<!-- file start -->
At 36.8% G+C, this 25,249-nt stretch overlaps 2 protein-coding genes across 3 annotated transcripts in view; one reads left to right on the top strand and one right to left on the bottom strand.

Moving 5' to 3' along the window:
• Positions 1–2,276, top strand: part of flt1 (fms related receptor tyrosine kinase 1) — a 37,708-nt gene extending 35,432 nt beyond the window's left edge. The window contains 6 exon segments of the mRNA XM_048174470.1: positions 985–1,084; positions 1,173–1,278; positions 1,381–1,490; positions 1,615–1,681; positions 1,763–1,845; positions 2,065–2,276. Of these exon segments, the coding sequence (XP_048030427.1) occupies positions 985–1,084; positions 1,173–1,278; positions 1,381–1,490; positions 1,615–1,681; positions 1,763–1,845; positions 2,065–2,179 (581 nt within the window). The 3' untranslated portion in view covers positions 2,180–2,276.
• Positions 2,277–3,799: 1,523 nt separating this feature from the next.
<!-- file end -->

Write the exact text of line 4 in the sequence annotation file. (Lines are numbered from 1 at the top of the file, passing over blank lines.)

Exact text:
• Positions 2,277–3,799: 1,523 nt separating this feature from the next.